Left Front (Tripura)

From Bharatpedia, an open encyclopedia
Information red.svg
Scan the QR code to donate via UPI
Dear reader, We need your support to keep the flame of knowledge burning bright! Our hosting server bill is due on June 1st, and without your help, Bharatpedia faces the risk of shutdown. We've come a long way together in exploring and celebrating our rich heritage. Now, let's unite to ensure Bharatpedia continues to be a beacon of knowledge for generations to come. Every contribution, big or small, makes a difference. Together, let's preserve and share the essence of Bharat.

Thank you for being part of the Bharatpedia family!
Please scan the QR code on the right click here to donate.



transparency: ₹0 raised out of ₹100,000 (0 supporter)

Left Front
Political positionLeft-wing
Tripura Legislative Assembly
16 / 60

The Left Front (Bengali: বামফ্রন্ট, transliterated bamfront) is a political alliance in the Indian state of Tripura. The Left Front governed Tripura 1978–1988, and again from 1993 to 2018.[1] The Communist Party of India (Marxist) is the dominant party in the coalition.[1][2] The other three members of the Left Front are the Communist Party of India, the Revolutionary Socialist Party and the All India Forward Bloc.[3]

The Left Front, then consisting of CPI(M),CPI, AIFB and RSP, won a landslide victory in the 1977 Tripura Legislative Assembly election.[4] CPI(M) won 51 out of 60 seats in the Assembly, RSP 2, AIFB 1 and Left Front-supported independents 2.[4][5] The combined Left Front votes was 390,314 (52% of the state-wide vote).[5] In 1978 the Left Front government enacted reform of local governance, instituting an elected two-tier panchayat system.[6] The Left Front government also enacted reforms granting official status to Kok Borok language and the creation of the Tripura Tribal Areas Autonomous District Council.[2]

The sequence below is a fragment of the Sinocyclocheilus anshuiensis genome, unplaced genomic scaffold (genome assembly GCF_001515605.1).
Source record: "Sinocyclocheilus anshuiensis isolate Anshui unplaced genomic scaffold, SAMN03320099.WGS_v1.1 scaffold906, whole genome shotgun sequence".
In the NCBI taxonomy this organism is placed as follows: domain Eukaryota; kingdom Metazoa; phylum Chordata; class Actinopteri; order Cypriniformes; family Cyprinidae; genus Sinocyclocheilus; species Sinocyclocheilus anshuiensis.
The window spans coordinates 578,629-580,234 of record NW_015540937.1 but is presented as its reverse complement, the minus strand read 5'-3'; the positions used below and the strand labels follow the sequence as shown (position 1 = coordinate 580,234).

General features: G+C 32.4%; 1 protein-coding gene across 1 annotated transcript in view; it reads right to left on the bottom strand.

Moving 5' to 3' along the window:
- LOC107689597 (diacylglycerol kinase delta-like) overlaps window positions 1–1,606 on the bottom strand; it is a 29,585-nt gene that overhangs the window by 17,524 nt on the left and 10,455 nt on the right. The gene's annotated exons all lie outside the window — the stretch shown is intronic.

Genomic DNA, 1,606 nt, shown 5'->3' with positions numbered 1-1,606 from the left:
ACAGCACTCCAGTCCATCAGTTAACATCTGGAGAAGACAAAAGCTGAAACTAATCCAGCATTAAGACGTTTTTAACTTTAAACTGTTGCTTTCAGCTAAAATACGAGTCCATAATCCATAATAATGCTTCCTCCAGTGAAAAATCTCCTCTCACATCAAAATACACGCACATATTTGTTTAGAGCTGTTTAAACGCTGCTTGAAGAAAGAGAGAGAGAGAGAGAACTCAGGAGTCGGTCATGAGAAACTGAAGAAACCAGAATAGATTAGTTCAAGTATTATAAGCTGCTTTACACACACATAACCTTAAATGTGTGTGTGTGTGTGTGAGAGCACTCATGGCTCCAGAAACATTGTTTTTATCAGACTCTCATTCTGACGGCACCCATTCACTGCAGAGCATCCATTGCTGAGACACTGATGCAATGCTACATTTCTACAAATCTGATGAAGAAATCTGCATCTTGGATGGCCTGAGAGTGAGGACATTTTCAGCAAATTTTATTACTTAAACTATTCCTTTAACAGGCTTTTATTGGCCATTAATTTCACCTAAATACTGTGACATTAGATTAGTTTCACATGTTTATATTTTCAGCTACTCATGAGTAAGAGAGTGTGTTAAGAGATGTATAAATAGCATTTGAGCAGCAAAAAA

The Left Front won the 1983 Tripura Legislative Assembly election.[7] On 11 January 1983 a 12-member Left Front cabinet with Nripen Chakraborty as Chief Minister was sworn in.[7]

Ahead of the 1988 Tripura Legislative Assembly election Prime Minister Rajiv Gandhi charged the Left Front with having failed to contain the Tripura National Volunteers insurgency.[8] The Indian National Congress (I)-TUJS combine won the election.[8] Gandhi declared the entire state as a 'Disturbed Area' and in the tumultuous first 100 days of the Congress(I)-TUJS government cracked down on the Left Front.[8] Over 2,000 Left Front activists were framed in the different cases, arrest warrants issued for 7,000 Left Front activists and CPI(M) and mass organization offices were seized or attacked across the state.[8]

Manik Sarkar became the Chief Minister of Tripura in 1998.[9]

In the 2000 TTAADC election the Left Front lost its majority of the council to the Indigenous People's Front of Tripura.[9] The Left Front regained control over TTAADC in 2005.[10] CPI(M) won 21 out of the 28 seats in the council, CPI 1, RSP and AIFB 1.[10] The remaining 4 seats were won by the National Socialist Party of Tripura, supported by the Left Front.[10]

However, in 2018 Tripura Legislative Assembly election, the Left Front was defeated by the Bharatiya Janata Party-Indigenous People's Front of Tripura combine, who won a landslide majority of 43 seats out of the 59 seats on which election was held and Biplab Kumar Deb of Bharatiya Janata Party became the 10th Chief Minister of Tripura.

See also


  1. 1.0 1.1 Bidyut Chakrabarty (13 November 2014). Left Radicalism in India. Routledge. pp. 87–88. ISBN 978-1-317-66805-3.
  2. 2.0 2.1 Hamlet Bareh (2001). Encyclopaedia of North-East India: Tripura. Mittal Publications. p. 58. ISBN 978-81-7099-795-5.
  3. Mahendra Singh Rana (1 January 2006). India Votes: Lok Sabha & Vidhan Sabha Elections 2001–2005. Sarup & Sons. pp. 420–421. ISBN 978-81-7625-647-6.
  4. 4.0 4.1 Jyotish Chandra Dutta (1984). An Introduction to the History of Tripura: From Monarchy to Democracy. Book Home. p. 40.
  6. Bhola Nath Ghosh (2008). Women in Governance in Tripura. Concept Publishing Company. pp. 3, 38, 103. ISBN 978-81-8069-519-3.
  7. 7.0 7.1 S. C. Bhatt (2005). Land and people of Indian states and union territories : (in 36 volumes). Gyan Publishing House. p. 225. ISBN 978-81-7835-356-2.
  8. 8.0 8.1 8.2 8.3 Suresh Kant Sharma; Usha Sharma (2005). Discovery of North-East India: Geography, History, Culture, Religion, Politics, Sociology, Science, Education and Economy. Tripura. Volume eleven. Mittal Publications. pp. 196–198. ISBN 978-81-8324-045-1.
  9. 9.0 9.1 Tara Boland-Crewe; David Lea (2 September 2003). The Territories and States of India. Routledge. p. 239. ISBN 978-1-135-35625-5.
  10. 10.0 10.1 10.2 People's Democracy. Historic Victory Of The Left Front